As you can see, the work is varied and a lot of travel is often involved. But for many in the industry, theatre shows alone do not come around frequently enough to pay the bills and so work in allied areas is common. Martin’s background though has always been theatre:

“When I first went freelance I did a much wider variety of work; events, corporate, exhibitions, even a little bit of TV as well. But now I do almost exclusively theatre, although increasingly I now also teach and carry out consultancy work.”

Robin’s work is also mostly theatre based, although he also does some infrastructure and systems work, such as installing new lighting control networks, for example. But for him “the corporate and events market is an important sector for us too, it is not just ‘filling in’ between other shows.”

Pete spends “a good 80 % of my time purely on theatre shows, but I go off and do a bit of corporate work mostly for a company based in Woking.”

Recent years have seen Nick more and more focussed on theatre shows although “I do still occasionally get involved in a wide variety of other events. These range from conferences and other corporate events to fashion shows, site-specific productions, television work, parties, ice-rinks, sports events and so on.”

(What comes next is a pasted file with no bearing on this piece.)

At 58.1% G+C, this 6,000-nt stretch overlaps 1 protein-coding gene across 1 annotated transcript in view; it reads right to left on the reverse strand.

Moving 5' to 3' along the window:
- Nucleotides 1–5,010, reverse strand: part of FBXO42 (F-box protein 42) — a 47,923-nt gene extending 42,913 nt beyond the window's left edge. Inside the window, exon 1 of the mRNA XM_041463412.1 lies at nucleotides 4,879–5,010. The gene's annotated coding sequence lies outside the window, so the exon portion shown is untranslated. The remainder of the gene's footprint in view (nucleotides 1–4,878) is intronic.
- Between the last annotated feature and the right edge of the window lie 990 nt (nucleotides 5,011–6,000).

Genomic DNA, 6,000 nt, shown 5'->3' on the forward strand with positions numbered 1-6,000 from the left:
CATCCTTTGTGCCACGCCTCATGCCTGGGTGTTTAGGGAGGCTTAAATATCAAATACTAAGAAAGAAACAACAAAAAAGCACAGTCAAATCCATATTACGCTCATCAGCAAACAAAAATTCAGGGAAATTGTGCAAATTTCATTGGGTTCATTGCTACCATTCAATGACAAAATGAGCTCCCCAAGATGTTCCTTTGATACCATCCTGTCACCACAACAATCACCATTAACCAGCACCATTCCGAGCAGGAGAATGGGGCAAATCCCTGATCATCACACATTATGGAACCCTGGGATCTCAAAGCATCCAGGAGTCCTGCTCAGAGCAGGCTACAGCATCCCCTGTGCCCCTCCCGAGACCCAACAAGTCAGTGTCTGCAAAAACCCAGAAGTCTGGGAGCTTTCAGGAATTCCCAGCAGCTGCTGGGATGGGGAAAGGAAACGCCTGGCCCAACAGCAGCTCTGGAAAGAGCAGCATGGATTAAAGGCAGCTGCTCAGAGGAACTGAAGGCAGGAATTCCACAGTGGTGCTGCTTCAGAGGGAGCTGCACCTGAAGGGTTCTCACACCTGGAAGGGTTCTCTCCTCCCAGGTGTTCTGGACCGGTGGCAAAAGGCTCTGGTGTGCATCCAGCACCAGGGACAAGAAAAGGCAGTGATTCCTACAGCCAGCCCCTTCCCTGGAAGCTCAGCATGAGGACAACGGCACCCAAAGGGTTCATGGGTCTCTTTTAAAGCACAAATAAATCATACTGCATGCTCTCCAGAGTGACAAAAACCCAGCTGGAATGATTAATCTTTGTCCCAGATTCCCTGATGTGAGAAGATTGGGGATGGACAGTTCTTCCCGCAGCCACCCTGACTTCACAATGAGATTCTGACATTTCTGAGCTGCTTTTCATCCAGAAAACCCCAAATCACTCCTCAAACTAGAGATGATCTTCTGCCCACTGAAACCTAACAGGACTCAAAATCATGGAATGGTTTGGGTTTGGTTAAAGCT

Backstage at the BBC EU Referendum talks at Wembley Arena   
Almost theatre, but not quite – backstage lighting dimming, distribution and control for the BBC EU Referendum debates in Wembley Arena.

So what do you actually do?

Nick and Martin concur on the description of the role of a production electrician as being someone who:

“Takes a designer's lighting plan and assembles all the component parts to deliver a fully functioning lighting system with which they can light the production. That involves liaising with the designers (lighting, and sometimes set designers), the lighting company that might be providing any hired equipment, the electricians in the venue (or venues), along with the Production Manager and the crew chiefs of other departments who might need power or other integration.”

Martin points out that it involves “a lot of lists: lighting equipment lists, colour lists, gobo lists, moving light configuration lists, cable lists, rigging lists, DMX [data control] addressing lists, budgets, crewing lists etc ...”